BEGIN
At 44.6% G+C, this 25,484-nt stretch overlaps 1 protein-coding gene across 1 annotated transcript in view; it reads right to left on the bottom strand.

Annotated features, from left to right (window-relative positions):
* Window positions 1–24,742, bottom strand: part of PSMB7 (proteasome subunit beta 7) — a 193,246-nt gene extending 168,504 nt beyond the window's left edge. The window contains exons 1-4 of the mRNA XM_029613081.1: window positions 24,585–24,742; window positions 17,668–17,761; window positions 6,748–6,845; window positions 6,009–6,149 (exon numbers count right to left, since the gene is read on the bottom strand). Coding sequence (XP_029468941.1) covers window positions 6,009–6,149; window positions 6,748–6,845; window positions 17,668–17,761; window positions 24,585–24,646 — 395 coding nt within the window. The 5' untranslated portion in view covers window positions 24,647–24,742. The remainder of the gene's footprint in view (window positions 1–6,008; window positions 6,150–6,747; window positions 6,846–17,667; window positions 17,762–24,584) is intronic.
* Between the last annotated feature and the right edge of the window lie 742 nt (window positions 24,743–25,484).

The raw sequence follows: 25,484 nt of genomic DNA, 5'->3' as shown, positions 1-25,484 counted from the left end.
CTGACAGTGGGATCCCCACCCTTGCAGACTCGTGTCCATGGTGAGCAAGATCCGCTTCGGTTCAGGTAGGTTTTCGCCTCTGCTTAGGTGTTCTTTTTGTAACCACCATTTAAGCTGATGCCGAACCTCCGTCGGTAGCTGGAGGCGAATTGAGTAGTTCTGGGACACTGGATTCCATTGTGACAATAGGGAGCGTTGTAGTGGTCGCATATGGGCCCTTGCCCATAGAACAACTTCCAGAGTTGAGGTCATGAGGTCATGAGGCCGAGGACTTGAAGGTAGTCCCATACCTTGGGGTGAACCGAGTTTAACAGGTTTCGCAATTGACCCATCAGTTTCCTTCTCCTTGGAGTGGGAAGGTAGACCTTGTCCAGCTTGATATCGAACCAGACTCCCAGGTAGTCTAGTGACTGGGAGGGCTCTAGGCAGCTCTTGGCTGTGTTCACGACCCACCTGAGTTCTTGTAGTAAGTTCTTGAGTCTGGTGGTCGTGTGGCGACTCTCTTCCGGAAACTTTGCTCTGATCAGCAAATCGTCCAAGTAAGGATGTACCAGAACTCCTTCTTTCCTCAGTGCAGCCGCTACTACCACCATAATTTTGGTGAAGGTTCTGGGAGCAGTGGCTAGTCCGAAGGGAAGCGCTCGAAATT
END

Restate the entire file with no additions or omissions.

At 44.6% G+C, this 25,484-nt stretch overlaps 1 protein-coding gene across 1 annotated transcript in view; it reads right to left on the bottom strand.

Annotated features, from left to right (window-relative positions):
* Window positions 1–24,742, bottom strand: part of PSMB7 (proteasome subunit beta 7) — a 193,246-nt gene extending 168,504 nt beyond the window's left edge. The window contains exons 1-4 of the mRNA XM_029613081.1: window positions 24,585–24,742; window positions 17,668–17,761; window positions 6,748–6,845; window positions 6,009–6,149 (exon numbers count right to left, since the gene is read on the bottom strand). Coding sequence (XP_029468941.1) covers window positions 6,009–6,149; window positions 6,748–6,845; window positions 17,668–17,761; window positions 24,585–24,646 — 395 coding nt within the window. The 5' untranslated portion in view covers window positions 24,647–24,742. The remainder of the gene's footprint in view (window positions 1–6,008; window positions 6,150–6,747; window positions 6,846–17,667; window positions 17,762–24,584) is intronic.
* Between the last annotated feature and the right edge of the window lie 742 nt (window positions 24,743–25,484).

The raw sequence follows: 25,484 nt of genomic DNA, 5'->3' as shown, positions 1-25,484 counted from the left end.
CTGACAGTGGGATCCCCACCCTTGCAGACTCGTGTCCATGGTGAGCAAGATCCGCTTCGGTTCAGGTAGGTTTTCGCCTCTGCTTAGGTGTTCTTTTTGTAACCACCATTTAAGCTGATGCCGAACCTCCGTCGGTAGCTGGAGGCGAATTGAGTAGTTCTGGGACACTGGATTCCATTGTGACAATAGGGAGCGTTGTAGTGGTCGCATATGGGCCCTTGCCCATAGAACAACTTCCAGAGTTGAGGTCATGAGGTCATGAGGCCGAGGACTTGAAGGTAGTCCCATACCTTGGGGTGAACCGAGTTTAACAGGTTTCGCAATTGACCCATCAGTTTCCTTCTCCTTGGAGTGGGAAGGTAGACCTTGTCCAGCTTGATATCGAACCAGACTCCCAGGTAGTCTAGTGACTGGGAGGGCTCTAGGCAGCTCTTGGCTGTGTTCACGACCCACCTGAGTTCTTGTAGTAAGTTCTTGAGTCTGGTGGTCGTGTGGCGACTCTCTTCCGGAAACTTTGCTCTGATCAGCAAATCGTCCAAGTAAGGATGTACCAGAACTCCTTCTTTCCTCAGTGCAGCCGCTACTACCACCATAATTTTGGTGAAGGTTCTGGGAGCAGTGGCTAGTCCGAAGGGAAGCGCTCGAAATT